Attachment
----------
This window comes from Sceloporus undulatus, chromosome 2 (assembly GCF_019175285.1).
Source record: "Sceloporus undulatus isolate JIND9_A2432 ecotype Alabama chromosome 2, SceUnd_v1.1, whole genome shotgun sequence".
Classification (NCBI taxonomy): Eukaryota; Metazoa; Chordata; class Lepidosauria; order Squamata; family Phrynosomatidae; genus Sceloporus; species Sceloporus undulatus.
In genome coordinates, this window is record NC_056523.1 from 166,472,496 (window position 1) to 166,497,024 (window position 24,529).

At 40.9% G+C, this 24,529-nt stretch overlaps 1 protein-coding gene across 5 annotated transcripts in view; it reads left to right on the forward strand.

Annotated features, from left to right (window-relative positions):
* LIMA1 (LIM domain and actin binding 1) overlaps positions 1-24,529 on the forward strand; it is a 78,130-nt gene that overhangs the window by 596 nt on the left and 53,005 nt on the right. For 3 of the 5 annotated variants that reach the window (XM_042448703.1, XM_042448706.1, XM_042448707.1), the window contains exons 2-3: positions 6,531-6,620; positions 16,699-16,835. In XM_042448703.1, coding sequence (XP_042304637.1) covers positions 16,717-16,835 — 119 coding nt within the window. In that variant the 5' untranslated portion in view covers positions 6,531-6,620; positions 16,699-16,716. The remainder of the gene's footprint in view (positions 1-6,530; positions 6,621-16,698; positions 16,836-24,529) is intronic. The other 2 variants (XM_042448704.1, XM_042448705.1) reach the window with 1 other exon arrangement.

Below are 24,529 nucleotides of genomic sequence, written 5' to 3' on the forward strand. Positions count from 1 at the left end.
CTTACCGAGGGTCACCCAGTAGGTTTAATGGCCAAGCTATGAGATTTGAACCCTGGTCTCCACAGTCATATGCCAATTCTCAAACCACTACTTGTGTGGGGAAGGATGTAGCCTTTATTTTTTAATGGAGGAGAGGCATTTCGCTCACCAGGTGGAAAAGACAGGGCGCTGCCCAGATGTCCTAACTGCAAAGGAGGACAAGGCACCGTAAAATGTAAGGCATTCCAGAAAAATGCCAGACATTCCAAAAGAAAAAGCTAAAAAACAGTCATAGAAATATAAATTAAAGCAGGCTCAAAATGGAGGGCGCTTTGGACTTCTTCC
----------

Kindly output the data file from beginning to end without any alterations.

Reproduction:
This window comes from Sceloporus undulatus, chromosome 2 (assembly GCF_019175285.1).
Source record: "Sceloporus undulatus isolate JIND9_A2432 ecotype Alabama chromosome 2, SceUnd_v1.1, whole genome shotgun sequence".
Classification (NCBI taxonomy): Eukaryota; Metazoa; Chordata; class Lepidosauria; order Squamata; family Phrynosomatidae; genus Sceloporus; species Sceloporus undulatus.
In genome coordinates, this window is record NC_056523.1 from 166,472,496 (window position 1) to 166,497,024 (window position 24,529).

At 40.9% G+C, this 24,529-nt stretch overlaps 1 protein-coding gene across 5 annotated transcripts in view; it reads left to right on the forward strand.

Annotated features, from left to right (window-relative positions):
* LIMA1 (LIM domain and actin binding 1) overlaps positions 1-24,529 on the forward strand; it is a 78,130-nt gene that overhangs the window by 596 nt on the left and 53,005 nt on the right. For 3 of the 5 annotated variants that reach the window (XM_042448703.1, XM_042448706.1, XM_042448707.1), the window contains exons 2-3: positions 6,531-6,620; positions 16,699-16,835. In XM_042448703.1, coding sequence (XP_042304637.1) covers positions 16,717-16,835 — 119 coding nt within the window. In that variant the 5' untranslated portion in view covers positions 6,531-6,620; positions 16,699-16,716. The remainder of the gene's footprint in view (positions 1-6,530; positions 6,621-16,698; positions 16,836-24,529) is intronic. The other 2 variants (XM_042448704.1, XM_042448705.1) reach the window with 1 other exon arrangement.

Below are 24,529 nucleotides of genomic sequence, written 5' to 3' on the forward strand. Positions count from 1 at the left end.
CTTACCGAGGGTCACCCAGTAGGTTTAATGGCCAAGCTATGAGATTTGAACCCTGGTCTCCACAGTCATATGCCAATTCTCAAACCACTACTTGTGTGGGGAAGGATGTAGCCTTTATTTTTTAATGGAGGAGAGGCATTTCGCTCACCAGGTGGAAAAGACAGGGCGCTGCCCAGATGTCCTAACTGCAAAGGAGGACAAGGCACCGTAAAATGTAAGGCATTCCAGAAAAATGCCAGACATTCCAAAAGAAAAAGCTAAAAAACAGTCATAGAAATATAAATTAAAGCAGGCTCAAAATGGAGGGCGCTTTGGACTTCTTCC